The task of deconstructing how sex-based differences in metabolic enzymes affect the breakdown and distribution of antidepressants is confounded by the many classes of antidepressants, each affected by different enzymes. A complete picture of this interaction may require knowledge of the class and structure of each antidepressant, as well as the duration and repetition of exposure, and even concomitant medications.

Adherence differences

Some studies have also found significant sex differences noted in adherence to antidepressant treatment. Adherence is defined as compliance with dosage and regimen as prescribed for a duration considered sufficiently adequate for therapeutic response. A historical cohort study of 310 994 individuals who filled antidepressant prescriptions during a 4-year period found adherence was significantly higher for males aged 20 to 40 years than for females of that age, but this relationship reversed later in life for those aged 50 to 70 years.[90] A historic cohort study of three Italian local health units of 88 755 patients with a prescription for antidepressants found that female sex was a predictor of better adherence.[91] On the other hand, a sample of 3684 patients with long-term prescription of antidepressants found compliance rates across sexes were similar, with 21.4% compliance for males and 22.4% compliance for females.[92]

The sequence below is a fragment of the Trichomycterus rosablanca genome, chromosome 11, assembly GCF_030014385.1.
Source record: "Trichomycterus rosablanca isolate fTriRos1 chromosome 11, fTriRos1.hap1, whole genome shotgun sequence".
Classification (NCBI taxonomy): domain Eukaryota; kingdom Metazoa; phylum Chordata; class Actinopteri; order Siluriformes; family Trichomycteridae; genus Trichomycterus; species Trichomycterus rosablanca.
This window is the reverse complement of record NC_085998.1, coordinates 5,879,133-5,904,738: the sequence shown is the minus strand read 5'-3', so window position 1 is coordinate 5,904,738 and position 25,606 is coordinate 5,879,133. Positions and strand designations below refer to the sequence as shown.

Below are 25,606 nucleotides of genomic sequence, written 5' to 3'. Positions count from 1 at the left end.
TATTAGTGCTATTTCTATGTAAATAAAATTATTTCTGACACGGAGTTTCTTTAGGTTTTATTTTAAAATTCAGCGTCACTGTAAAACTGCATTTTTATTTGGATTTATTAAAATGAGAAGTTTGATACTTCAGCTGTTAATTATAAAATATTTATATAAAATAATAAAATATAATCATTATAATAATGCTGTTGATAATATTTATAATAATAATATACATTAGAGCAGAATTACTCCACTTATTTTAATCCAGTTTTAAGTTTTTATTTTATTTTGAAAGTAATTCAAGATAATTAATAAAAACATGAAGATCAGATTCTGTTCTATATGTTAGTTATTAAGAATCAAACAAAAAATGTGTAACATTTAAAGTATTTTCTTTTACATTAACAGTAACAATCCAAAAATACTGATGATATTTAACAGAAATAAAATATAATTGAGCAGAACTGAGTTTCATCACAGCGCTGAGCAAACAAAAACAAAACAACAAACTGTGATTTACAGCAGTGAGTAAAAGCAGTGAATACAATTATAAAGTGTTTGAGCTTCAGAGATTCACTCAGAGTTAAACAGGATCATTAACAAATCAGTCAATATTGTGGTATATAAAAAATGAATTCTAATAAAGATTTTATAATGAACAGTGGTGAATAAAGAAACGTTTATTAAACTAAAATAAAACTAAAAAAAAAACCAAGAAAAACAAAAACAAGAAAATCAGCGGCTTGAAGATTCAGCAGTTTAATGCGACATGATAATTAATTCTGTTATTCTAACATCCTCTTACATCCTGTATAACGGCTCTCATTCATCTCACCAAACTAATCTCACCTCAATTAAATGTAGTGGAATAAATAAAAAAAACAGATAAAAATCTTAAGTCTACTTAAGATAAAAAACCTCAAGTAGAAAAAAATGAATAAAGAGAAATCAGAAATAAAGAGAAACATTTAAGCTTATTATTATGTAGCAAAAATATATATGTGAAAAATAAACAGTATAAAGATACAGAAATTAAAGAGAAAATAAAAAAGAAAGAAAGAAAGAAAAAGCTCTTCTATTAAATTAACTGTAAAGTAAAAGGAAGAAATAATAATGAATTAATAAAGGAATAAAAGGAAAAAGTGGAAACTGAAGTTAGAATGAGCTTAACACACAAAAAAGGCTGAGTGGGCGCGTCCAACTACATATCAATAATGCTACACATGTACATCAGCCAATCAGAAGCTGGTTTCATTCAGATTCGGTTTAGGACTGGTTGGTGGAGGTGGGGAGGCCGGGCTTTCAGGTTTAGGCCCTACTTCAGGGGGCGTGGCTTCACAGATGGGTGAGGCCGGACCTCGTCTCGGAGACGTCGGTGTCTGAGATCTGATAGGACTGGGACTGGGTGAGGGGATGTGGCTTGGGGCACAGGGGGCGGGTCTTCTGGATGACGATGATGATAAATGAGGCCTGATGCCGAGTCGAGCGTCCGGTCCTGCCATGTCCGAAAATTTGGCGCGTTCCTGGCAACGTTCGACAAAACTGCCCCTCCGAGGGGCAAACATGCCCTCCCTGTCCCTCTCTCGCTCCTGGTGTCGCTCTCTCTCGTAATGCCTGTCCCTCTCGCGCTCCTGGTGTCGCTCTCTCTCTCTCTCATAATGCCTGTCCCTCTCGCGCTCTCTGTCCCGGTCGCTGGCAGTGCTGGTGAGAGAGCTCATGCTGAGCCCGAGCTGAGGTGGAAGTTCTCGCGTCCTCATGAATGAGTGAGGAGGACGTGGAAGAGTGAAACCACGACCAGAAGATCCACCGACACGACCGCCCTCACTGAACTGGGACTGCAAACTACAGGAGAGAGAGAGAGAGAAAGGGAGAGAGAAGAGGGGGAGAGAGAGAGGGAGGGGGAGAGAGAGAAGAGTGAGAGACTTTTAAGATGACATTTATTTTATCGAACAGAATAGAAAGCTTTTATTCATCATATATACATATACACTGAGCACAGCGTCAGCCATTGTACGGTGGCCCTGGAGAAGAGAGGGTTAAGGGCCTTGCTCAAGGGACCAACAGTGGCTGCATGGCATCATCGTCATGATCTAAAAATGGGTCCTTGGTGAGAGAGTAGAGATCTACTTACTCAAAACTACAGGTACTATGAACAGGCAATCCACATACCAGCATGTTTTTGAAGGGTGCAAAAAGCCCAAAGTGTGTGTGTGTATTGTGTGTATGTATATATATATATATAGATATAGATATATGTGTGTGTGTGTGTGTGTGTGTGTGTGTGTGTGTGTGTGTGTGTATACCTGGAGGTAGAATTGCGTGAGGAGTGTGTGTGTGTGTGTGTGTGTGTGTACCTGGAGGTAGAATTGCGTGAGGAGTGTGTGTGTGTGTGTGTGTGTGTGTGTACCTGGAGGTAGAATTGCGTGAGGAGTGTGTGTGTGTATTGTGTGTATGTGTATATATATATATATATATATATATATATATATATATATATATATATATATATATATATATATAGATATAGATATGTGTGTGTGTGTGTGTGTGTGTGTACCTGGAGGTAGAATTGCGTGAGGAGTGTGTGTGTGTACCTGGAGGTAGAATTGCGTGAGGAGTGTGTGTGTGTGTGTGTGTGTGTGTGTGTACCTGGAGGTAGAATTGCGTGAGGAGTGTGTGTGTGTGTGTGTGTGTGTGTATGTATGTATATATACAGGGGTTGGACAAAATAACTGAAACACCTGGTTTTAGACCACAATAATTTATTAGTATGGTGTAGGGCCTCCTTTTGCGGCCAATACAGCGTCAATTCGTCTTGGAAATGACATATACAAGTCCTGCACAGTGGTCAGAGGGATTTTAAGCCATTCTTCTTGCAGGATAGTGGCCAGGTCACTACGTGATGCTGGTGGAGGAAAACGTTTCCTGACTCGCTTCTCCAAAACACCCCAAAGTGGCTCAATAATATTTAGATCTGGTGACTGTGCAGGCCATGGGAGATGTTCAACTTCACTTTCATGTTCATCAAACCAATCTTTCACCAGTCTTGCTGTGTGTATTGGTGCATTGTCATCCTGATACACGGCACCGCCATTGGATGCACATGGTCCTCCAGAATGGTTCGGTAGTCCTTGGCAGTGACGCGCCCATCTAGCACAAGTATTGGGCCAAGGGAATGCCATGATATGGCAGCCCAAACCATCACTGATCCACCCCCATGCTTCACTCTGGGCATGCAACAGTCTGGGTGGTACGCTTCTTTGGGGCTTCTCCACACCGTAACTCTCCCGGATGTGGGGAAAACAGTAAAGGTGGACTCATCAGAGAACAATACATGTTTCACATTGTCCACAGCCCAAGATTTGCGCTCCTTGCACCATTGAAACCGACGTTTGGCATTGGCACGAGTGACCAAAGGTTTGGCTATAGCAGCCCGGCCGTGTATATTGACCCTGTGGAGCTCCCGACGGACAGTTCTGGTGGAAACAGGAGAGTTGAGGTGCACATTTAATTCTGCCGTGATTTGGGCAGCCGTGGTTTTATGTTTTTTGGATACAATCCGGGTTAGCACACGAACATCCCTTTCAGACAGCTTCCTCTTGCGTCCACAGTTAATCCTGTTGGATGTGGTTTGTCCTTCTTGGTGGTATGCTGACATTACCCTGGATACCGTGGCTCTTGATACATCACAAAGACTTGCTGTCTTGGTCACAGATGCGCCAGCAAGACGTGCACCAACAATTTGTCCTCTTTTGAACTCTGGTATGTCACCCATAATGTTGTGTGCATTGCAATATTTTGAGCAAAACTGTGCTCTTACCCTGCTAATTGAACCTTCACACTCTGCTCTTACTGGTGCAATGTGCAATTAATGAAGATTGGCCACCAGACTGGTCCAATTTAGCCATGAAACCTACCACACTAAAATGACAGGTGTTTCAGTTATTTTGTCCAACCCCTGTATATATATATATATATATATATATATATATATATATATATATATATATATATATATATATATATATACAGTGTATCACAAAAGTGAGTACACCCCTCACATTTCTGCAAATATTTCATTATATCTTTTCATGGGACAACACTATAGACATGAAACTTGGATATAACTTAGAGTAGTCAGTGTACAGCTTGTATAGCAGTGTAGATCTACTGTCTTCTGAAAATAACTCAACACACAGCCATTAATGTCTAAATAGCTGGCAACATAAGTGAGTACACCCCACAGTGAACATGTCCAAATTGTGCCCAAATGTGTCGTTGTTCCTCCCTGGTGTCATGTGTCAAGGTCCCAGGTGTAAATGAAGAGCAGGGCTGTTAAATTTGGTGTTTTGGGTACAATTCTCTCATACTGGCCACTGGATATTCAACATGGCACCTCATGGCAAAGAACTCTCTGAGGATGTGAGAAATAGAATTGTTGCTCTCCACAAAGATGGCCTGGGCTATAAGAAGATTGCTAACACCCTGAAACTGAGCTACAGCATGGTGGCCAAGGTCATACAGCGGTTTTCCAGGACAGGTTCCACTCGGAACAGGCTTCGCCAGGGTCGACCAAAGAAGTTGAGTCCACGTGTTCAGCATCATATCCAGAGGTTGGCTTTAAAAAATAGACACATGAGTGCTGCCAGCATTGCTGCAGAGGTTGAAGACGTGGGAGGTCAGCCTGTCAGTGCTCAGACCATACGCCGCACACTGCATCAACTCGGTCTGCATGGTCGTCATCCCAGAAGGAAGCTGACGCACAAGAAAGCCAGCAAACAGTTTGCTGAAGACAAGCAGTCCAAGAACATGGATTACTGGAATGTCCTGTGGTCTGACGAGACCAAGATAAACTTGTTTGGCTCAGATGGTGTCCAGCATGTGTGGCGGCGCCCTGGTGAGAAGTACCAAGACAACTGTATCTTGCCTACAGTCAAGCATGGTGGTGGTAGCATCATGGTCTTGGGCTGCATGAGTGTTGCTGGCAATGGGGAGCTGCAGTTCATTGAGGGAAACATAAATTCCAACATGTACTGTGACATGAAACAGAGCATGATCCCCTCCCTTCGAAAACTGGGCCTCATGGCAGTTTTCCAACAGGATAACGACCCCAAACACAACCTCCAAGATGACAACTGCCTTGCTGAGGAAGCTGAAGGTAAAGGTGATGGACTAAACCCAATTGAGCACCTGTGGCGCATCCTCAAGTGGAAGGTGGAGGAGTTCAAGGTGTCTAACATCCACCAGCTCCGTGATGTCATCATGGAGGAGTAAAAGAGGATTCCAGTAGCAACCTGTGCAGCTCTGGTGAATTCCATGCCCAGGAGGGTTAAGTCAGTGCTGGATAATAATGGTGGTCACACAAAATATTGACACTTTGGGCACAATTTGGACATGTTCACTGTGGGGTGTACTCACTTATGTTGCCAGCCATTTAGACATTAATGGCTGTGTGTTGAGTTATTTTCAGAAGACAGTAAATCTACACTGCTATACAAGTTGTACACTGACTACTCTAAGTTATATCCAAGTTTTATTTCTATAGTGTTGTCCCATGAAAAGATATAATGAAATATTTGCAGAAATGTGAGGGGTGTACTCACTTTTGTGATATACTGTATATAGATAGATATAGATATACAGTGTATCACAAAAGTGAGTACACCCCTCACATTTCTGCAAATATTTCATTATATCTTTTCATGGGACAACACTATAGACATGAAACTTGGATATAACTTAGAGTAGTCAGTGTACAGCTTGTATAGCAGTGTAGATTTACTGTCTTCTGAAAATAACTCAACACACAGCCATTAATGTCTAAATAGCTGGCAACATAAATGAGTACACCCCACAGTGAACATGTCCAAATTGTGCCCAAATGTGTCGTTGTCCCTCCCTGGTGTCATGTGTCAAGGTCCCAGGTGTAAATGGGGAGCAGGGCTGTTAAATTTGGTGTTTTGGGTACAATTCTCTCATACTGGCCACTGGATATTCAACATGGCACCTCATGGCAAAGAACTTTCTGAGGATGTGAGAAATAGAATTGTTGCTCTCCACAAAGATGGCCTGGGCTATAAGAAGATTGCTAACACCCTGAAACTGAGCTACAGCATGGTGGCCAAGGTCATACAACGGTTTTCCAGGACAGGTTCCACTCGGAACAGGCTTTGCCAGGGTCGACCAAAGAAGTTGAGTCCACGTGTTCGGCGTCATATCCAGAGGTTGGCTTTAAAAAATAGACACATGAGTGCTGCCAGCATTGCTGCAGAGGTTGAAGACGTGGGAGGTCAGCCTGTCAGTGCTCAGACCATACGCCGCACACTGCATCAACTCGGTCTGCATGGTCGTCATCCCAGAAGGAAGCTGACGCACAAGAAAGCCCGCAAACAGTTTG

Female reproductive hormones

Estrogen is believed to be involved in both the pathogenesis of depression and the effectiveness of antidepressants. In vitro studies have shown that estrogen facilitates the formation of dendritic spines and also influences neurotrophic factors.[93] Progesterone has also been shown to decrease gastric emptying, which has the potential to modify an antidepressant's pharmacokinetics.[73] Estrogen interacts with the serotonergic system, which is the target of SSRIs. In a challenge study employing the serotonin agonist meta-chlorophenylpiperazine, cortisol and prolactin responses were increased in postmenopausal women who were placed on 1 month of estrogen replacement therapy.[94] Eighty-six depressed male and premenopausal females (18 to 40 years old) were given the SSRI citalopram and the SNRI reboxetine in a blinded, 8-week clinical trial. Premenopausal females were shown to have a better response than males to serotonergic antidepressants, implying that female hormones may improve the efficacy of antidepressants.[35]

These observations were corroborated by studies in depressed postmenopausal women receiving estrogen replacement therapy combined with an SSRI. Depressed postmenopausal females on supplemental estrogen plus SSRIs demonstrated improved response compared with depressed postmenopausal females who received only an SSRI.[95] An open-label, naturalistic, 6-week study examined how premenopausal and postmenopausal females with depression respond to several antidepressants, including TCAs, SNRIs, and SSRIs. This study demonstrated that postmenopausal females had a poorer response to antidepressants than premenopausal females. This inferior response was associated with elevated follicle-stimulating hormone levels.[96]